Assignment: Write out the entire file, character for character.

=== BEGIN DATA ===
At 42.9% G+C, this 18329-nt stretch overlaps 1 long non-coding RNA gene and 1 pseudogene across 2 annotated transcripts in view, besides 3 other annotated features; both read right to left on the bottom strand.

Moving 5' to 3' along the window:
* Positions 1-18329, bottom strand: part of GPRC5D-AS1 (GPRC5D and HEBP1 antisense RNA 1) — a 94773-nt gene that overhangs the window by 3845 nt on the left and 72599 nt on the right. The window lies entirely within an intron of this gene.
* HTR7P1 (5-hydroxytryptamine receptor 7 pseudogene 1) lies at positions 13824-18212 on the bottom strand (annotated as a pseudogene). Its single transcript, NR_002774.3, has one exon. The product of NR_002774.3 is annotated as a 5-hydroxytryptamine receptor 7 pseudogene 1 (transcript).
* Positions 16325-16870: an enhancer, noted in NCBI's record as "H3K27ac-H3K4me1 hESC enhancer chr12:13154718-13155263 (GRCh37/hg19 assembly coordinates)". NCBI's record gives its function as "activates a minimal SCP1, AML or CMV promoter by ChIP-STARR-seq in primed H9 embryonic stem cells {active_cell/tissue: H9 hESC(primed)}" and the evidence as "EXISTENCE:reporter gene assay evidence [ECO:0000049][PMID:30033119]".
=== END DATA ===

At 42.9% G+C, this 18329-nt stretch overlaps 1 long non-coding RNA gene and 1 pseudogene across 2 annotated transcripts in view, besides 3 other annotated features; both read right to left on the bottom strand.

Moving 5' to 3' along the window:
* Positions 1-18329, bottom strand: part of GPRC5D-AS1 (GPRC5D and HEBP1 antisense RNA 1) — a 94773-nt gene that overhangs the window by 3845 nt on the left and 72599 nt on the right. The window lies entirely within an intron of this gene.
* HTR7P1 (5-hydroxytryptamine receptor 7 pseudogene 1) lies at positions 13824-18212 on the bottom strand (annotated as a pseudogene). Its single transcript, NR_002774.3, has one exon. The product of NR_002774.3 is annotated as a 5-hydroxytryptamine receptor 7 pseudogene 1 (transcript).
* Positions 16325-16870: an enhancer, noted in NCBI's record as "H3K27ac-H3K4me1 hESC enhancer chr12:13154718-13155263 (GRCh37/hg19 assembly coordinates)". NCBI's record gives its function as "activates a minimal SCP1, AML or CMV promoter by ChIP-STARR-seq in primed H9 embryonic stem cells {active_cell/tissue: H9 hESC(primed)}" and the evidence as "EXISTENCE:reporter gene assay evidence [ECO:0000049][PMID:30033119]".